Jean has entrusted me with tonight's post. Hahahahahahahahahaha. Like my mom trusting me to behave with my boyfriend. (It's okay - I'll entrust her with the next Wednesday post. Hahahahahahahahaha!)
We get our ideas for posts from the oddest places. This weekend, we went to visit a favorite shop - a real New York institution - where the owner deliberately cuts all identifying tags out of her wonderful stock, and puts prices on almost nothing, forcing customers to ask the price on every single thing they're interested in. I asked the price of an item I really liked, and nearly gasped when I heard the answer. The owner pointed out that it was worth every penny, and while I'd never dispute that fact there was, I said sheepishly, the matter of The Budget. You don't look like a woman on a budget, she replied.
Well, that's the whole point, isn't it? Not to look like a woman on a budget, while being exactly that.
The other day, I wore this outfit to work (minus the hat in the opening photo), and one of my coworkers complimented me on my shirt. Readers, you know how difficult it is to graciously accept a compliment. We always have to say something self-deprecating, right? So instead of saying 'thank you', I said 'thrift shop'. And then I realized everything I was wearing was second hand, bought at bargain prices. Probably under $100, I thought.
Between the above two conversations, the kernel of a post was born. We've done this before, but it bears doing again. You don't have to spend a lot of money to look good. You DO have to be willing to wear someone else's cast-offs, but as Americans rethink their throwaway habits in these lean times (lean for the 99%, that is), wearing cast-offs has been reframed as recycling.
Here's the lowdown:
The costume earrings were $20 at a flea market. They're so much fun. The outers are round, matte and rubbery; the centers are lustrous, hard and pointed, so there's a great contrast concentrated in a small design.
The shirt was purchased just a few weeks ago, also for $20. The giraffe-y print caught my eye right away. The outer is silk, it's fully lined (in polyester) and, as was pointed out to me by a fellow customer the day I bought it, the hem is finished, so I have the option of wearing it tucked in or leaving it out. In the top photo, with the suspenders, it's in; in the next photo, sans suspenders, it's out.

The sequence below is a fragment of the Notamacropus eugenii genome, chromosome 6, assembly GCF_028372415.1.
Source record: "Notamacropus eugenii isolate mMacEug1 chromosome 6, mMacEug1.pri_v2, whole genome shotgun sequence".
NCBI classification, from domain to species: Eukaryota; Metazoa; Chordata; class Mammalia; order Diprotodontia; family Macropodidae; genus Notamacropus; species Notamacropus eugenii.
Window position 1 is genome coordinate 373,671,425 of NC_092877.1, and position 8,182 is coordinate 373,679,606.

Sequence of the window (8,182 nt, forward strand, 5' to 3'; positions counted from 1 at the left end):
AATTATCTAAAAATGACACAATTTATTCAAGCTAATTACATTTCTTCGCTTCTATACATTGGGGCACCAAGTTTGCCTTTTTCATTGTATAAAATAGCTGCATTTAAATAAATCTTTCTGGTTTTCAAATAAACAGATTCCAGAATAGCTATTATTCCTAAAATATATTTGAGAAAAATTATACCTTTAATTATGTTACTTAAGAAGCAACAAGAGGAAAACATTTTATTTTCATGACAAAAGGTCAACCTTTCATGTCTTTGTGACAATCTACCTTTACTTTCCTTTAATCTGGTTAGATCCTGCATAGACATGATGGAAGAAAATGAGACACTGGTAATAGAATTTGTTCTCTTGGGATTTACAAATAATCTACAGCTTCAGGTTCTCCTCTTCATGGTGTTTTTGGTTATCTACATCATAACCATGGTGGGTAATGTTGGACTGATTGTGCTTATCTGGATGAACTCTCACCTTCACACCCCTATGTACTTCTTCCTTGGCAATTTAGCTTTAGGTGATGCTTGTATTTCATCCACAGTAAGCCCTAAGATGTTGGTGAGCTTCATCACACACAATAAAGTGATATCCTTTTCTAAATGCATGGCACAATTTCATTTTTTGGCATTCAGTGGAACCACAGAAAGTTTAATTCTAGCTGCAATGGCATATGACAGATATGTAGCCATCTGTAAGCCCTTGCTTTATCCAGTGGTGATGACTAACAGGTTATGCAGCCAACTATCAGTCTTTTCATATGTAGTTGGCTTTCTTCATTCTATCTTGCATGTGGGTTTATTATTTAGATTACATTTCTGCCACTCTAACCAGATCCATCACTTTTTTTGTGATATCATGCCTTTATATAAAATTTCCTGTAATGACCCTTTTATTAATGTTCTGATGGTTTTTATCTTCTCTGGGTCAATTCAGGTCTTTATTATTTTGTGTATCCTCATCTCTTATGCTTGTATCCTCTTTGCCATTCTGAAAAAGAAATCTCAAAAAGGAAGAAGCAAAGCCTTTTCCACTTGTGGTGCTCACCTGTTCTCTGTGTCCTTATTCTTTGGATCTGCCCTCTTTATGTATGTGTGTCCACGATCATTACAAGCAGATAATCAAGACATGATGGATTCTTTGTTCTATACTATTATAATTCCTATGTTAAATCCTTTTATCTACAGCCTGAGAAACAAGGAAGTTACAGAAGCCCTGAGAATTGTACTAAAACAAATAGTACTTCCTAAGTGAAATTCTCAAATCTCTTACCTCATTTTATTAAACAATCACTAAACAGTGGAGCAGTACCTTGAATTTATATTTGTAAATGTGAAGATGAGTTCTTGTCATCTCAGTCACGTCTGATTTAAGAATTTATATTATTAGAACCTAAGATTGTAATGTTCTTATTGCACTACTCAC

The suspenders, braided leather with horn buttons, were bought at an Issey Miyake sample sale while I was still in Japan. I'm pretty sure they were Y2,000, which, it's probably safe to say, means under $25. And that was more than twenty years ago, so you can see I'm not the throwaway type.
The black linen button front skirt (with side pockets!!!) is by Ellen Tracy. Also a thrift shop find, and I've been wearing it since before the change of the millennium. I think it's reasonable to say this also cost around $20, even if I can't get my hands on the receipt. If I were a corporation, I would list it on my income tax as a deduction, noting its depreciation over the past 15+ years.
The shoes, Isabel Toledo for Payless, were $22 at a resale shop. We're not counting the stockings or undies or glasses, right? Or the hat. (All of which were nevertheless completely affordable, 'cause I'm a woman on a budget.)
So: earrings, suspenders, shirt, skirt and shoes all total around $100. If you don't like suspenders or earrings, $60.
And since I had a hat for the with-suspenders-look, here's another hat for the sans-suspenders-look.
Do I hear you saying 'hey, these pictures could be a bit sharper'? Yeah, well, that's what happens when you hit the timer on your camera, focus on a wall, and then run to your designated spot. Tellin' you. Gotta have an intern. Preferably one that lives in the same building, and never needs to sleep.